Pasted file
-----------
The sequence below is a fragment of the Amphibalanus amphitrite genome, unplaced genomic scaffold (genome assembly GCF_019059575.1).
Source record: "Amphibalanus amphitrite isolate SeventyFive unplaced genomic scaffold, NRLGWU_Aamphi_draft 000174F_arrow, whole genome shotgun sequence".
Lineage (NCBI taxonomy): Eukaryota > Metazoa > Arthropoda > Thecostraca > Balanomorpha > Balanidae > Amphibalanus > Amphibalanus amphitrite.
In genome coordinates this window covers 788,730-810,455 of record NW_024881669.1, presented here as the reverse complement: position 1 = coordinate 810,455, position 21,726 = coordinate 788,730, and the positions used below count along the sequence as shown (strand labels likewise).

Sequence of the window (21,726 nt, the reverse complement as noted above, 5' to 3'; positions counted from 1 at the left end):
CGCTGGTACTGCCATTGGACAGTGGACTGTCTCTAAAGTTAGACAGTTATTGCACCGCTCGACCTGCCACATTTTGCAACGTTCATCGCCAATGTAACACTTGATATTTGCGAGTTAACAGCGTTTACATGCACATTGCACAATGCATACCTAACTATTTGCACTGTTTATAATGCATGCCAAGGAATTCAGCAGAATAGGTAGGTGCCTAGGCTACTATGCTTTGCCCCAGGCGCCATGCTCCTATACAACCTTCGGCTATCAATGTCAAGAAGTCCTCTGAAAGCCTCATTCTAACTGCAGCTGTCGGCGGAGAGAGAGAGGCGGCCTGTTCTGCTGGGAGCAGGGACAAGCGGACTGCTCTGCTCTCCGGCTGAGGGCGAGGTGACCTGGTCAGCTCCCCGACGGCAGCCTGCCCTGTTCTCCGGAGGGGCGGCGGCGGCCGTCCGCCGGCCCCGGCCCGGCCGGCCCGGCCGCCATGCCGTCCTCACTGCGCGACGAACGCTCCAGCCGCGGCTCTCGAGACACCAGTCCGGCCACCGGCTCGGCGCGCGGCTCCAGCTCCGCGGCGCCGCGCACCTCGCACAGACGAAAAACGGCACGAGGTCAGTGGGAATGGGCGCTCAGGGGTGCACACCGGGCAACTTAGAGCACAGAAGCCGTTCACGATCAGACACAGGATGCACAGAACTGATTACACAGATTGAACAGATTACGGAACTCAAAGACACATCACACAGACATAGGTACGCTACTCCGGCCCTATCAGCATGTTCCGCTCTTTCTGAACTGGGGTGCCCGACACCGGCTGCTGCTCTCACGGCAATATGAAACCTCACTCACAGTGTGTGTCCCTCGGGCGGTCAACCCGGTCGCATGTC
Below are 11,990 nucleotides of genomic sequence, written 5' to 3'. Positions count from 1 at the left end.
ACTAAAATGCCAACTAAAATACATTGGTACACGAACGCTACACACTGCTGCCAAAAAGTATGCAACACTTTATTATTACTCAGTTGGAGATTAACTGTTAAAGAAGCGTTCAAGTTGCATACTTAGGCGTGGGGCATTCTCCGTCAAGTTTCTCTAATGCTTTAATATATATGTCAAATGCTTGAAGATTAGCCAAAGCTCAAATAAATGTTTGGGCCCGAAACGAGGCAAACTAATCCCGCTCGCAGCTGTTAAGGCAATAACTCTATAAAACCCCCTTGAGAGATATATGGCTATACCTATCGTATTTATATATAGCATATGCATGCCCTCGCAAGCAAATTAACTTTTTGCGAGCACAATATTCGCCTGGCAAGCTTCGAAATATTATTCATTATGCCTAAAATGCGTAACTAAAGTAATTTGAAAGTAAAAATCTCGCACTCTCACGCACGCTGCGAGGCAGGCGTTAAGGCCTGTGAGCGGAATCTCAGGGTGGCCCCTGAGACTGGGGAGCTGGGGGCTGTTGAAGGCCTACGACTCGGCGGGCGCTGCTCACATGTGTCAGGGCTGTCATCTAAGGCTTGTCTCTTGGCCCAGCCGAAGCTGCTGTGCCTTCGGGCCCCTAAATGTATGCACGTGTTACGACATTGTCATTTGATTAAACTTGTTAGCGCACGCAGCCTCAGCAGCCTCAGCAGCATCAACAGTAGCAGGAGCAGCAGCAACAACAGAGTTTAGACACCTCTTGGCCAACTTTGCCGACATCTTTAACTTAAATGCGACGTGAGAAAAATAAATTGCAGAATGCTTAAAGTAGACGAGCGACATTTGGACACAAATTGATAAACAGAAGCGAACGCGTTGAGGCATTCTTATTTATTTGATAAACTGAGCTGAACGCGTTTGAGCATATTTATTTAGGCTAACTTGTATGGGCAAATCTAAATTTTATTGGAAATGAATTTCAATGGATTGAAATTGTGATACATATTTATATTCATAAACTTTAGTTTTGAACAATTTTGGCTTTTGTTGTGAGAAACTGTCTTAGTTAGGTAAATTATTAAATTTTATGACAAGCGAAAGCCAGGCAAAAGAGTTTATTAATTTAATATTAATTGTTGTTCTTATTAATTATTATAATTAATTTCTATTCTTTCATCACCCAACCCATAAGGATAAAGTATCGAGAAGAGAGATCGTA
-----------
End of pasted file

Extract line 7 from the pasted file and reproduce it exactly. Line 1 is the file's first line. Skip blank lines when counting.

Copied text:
Below are 11,990 nucleotides of genomic sequence, written 5' to 3'. Positions count from 1 at the left end.